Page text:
and sp:ed doivnfield to block another. Bunn's vigor and never-say-
die sprit will be an asset to the '45 eleven.
ERWIN CRAMP-Buddy, daredevil Demon who alternated be.
tween the center and guard posts, was a senior officer who became
an insigna wearer through his highly-rated work. This 140 pounds
of destruction on the loose, whose willingness to ,mix it with the
best, was fast on his feet, his deceptive elusiveness being the primary
cause of his superb tackling. His value was also great in the fumble-
recovery department where he excelled in taking advantage of mis-
cues. On defense, he was sure and capable, his daring tactics will be
missed to the superlative degree next year.
CONWAY CLARKE-Conk, stellar Demon tackle, who became a
member of the G club by virtue of his steady grid play, was one of
the more highly heralded slashers of the league. This furious charg-
ing Demon whose bull-like charges offset as many as a pair of defend-
ers, often burst through to throw some of the better backs for losses.
140 pounds of agile power, he was a tower of strength in the right
side of the Demon forward wall which opened wide gaps to permit
a flashy T to get in high gear. His rugged tactics will mark him as
one of the hardest of the six outgoing seniors to replace.
BILL EISWERTH-Bill, stellar Demon end on the '44 squad, played
outstanding ball throughout the season, both defensively and offen-
sively, to win the praises of many football fans, who acclaimed him
one of the best ends in the conference. By virtue of his pass-cat:ch-
ing ability Bill became the team's high scorer with I3 points to his
credit. Eiswerth, five feet ten inches tall -and weighing 145 pounds,
is nor large, but conpensates for his slightness by being fast, supple,
and sure-fingered. He will surely be missed by next year's aggregation.
RICHARD GILSTRAP-Gil, This fast and adept tackle on the Dem-
on '44 aggregation was one of the most outstanding performers to
display his talents as a bulwark of defense on the left side of the
Demon forward wall. Weighing in at 145 pounds and measuring 5'
IO" in height, Gil proved to be absolutely indispensable to the squad.
His charges and knifing tactics helped forestall the opponents' offense.
BILL HUBER-Curly, highly touted Demon pivot who was one of
the returning monogram-bearers of the '44 grid squad, proved him-
self a potent performer at the center post, by virtue of his shining
play. A reliable center, whose snapbacks to the Demon quarterback
were clean and true, thus enabling a quick-opening T-formation to
function more smoothly. Curly was a wizard at helping open holes
for the Demon backs to scurry through. As a defensive halfback
whose equal was hard to find, he stopped many touchdown passes
and long end runs with hisinterceptions and hard tackling, Proving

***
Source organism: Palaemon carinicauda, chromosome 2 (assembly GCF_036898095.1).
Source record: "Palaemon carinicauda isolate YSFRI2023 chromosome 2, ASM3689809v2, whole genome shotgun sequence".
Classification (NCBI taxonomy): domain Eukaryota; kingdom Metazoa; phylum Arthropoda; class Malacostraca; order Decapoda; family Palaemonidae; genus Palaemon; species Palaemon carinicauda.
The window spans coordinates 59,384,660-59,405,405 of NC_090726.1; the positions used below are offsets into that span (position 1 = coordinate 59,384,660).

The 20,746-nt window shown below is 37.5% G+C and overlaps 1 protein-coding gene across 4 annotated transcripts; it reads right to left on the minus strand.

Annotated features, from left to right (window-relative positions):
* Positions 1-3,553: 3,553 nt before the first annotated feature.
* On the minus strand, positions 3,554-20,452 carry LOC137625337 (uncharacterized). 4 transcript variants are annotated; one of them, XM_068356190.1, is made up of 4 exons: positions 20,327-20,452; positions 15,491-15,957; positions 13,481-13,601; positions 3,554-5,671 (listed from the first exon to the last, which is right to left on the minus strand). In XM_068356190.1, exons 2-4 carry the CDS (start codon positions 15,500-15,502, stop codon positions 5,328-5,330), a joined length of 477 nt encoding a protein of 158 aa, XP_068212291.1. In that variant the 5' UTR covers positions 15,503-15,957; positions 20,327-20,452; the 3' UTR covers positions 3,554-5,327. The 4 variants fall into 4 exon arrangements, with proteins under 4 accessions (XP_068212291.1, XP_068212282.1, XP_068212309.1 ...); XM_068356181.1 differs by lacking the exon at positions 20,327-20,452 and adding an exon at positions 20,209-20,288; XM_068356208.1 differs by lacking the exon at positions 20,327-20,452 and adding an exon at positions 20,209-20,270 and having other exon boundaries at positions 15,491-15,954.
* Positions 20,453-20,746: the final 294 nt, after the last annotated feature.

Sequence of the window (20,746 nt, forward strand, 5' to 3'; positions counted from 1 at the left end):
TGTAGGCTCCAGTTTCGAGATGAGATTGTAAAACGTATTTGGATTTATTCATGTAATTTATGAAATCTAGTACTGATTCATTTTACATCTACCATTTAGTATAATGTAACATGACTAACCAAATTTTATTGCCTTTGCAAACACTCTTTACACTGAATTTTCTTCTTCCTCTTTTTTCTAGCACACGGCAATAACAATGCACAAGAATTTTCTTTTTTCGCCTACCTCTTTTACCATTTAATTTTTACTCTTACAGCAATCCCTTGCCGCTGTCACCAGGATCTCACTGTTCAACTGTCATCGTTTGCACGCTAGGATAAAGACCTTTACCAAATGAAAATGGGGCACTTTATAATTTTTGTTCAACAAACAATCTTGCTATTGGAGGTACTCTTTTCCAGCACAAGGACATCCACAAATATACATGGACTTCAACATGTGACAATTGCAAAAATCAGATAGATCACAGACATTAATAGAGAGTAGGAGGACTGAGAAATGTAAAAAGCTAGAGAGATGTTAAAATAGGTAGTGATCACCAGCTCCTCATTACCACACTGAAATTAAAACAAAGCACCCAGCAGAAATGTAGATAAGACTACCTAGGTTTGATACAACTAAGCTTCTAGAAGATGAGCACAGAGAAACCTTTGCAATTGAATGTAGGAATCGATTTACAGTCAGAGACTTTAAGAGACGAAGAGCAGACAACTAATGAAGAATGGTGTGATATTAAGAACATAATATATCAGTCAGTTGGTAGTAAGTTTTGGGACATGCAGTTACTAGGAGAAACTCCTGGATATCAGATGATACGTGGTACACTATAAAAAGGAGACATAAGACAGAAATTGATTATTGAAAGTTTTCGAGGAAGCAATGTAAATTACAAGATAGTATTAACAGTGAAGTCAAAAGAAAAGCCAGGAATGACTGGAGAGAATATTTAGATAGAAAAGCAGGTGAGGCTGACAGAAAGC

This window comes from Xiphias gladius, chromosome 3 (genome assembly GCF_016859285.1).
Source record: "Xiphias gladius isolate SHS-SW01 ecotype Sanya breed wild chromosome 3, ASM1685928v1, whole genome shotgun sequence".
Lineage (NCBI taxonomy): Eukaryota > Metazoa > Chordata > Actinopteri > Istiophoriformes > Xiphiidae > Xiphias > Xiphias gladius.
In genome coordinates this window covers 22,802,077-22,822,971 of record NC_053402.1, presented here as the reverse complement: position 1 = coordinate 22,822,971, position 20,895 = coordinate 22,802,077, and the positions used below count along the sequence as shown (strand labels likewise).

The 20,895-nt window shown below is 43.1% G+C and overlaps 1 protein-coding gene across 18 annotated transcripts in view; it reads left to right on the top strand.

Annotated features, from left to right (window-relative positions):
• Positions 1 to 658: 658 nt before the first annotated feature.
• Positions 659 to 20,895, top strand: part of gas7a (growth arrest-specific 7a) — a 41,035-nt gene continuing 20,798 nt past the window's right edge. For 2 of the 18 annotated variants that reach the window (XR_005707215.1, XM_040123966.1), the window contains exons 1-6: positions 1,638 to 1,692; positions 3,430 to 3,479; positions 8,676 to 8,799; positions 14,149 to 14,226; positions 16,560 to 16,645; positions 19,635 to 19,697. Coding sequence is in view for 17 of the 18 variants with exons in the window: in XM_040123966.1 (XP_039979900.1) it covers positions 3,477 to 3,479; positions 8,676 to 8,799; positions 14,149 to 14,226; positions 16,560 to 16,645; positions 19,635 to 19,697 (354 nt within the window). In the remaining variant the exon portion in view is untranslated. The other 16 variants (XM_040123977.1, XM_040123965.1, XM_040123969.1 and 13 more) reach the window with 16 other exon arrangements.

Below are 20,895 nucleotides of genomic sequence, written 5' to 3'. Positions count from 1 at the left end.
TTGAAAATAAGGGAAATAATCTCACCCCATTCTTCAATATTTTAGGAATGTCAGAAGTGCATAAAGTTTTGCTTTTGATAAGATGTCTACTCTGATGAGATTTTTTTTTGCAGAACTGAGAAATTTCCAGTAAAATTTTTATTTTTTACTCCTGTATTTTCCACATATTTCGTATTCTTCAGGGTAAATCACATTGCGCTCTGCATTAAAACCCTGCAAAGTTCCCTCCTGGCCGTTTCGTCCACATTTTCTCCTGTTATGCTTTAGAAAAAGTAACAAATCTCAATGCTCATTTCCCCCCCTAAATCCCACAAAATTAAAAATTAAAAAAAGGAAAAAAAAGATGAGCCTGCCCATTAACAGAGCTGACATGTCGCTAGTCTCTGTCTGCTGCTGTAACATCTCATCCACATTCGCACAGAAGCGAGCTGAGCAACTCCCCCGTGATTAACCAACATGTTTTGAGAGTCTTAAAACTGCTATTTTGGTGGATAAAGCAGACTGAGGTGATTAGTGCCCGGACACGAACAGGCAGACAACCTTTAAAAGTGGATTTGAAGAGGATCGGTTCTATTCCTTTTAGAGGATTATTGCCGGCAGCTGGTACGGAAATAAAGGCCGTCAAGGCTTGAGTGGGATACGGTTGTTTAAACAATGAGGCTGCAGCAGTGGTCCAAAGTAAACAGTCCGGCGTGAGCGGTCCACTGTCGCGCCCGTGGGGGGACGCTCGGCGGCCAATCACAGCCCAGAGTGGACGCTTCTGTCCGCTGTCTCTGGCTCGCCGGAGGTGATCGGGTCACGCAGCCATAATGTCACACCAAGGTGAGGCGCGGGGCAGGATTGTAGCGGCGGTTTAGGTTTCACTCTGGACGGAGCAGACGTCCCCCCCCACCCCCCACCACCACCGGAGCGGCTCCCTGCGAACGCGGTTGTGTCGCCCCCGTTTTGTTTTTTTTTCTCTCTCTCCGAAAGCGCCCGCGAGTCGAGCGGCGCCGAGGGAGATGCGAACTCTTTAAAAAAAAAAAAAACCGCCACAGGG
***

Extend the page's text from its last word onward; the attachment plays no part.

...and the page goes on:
himself a sparkling back with unrelenting leg-drive in the campaign's
last encounter, Curly will, in all probability, be the number cne full-
back for the 1945 Red and White marauders
LAWRENCE LEONARDI-Peck, converted to the fullback post
after starring as one of the league's potential ends last season, was
the only member of the Glenwood eleven to be designated all-confer-
ence calibre, his selection at the halfback berth on the mythical team
distinguishing him above a star-studded array or Yampa Valley backs.
Fast and tricky, Peck posseessed a deceptive change of pace which,
combined with his hard-driving legs, warded off many would-be-tack-
lers and thus accounted for the amazing amount of yardage piled up
by this versatile Demon star. Also among his outstanding feats was
his spectacular punting, the booming kicks often sailing over the
opposing safety to set the opposition for substantial losses.
TED LOUGH-Cyclone, honorary football captain for '44, whose
consistant outstanding performances merited the earning of his sec-
ond letter as well as the praise of the fans, was one of the classiest
power-running halfbacks to exhibit his wares for the Red and White
in a long time. This human dynamo, 140 pounds of fluid force, is
virtually unstoppable when he packs the pighide underarm and sets
those marlinspike legs a-churning. A line backer without peer, this.
Glenwood whiz is almost uncanny in his diagnosis ofopponents' plays
JOHN MILTON-Monk, peppery Red and White guard who per-
formed last year for North's Vikings, was the sparkplug of a calva-
cade of stars who won thier letter at the art of blocking and tackling.
Although handicapped by his size, this 135 pound fireball was a fast
and notorious charger, having been quoted as being in the enemy
backfield more times than the opposing quaterback. Offensively, he
proved an expert, opening up wide gaps in the defense to lessen the
JIMMY MULKEY-jim, tough and agile sophomore tackle, played
stellar ball throughout the season. His dauntless defensive tactics
distinguished him as a gridder of excpteional quality. lim weighs 145
pounds, is 5' 9" in stature, and he consistently used his husky frame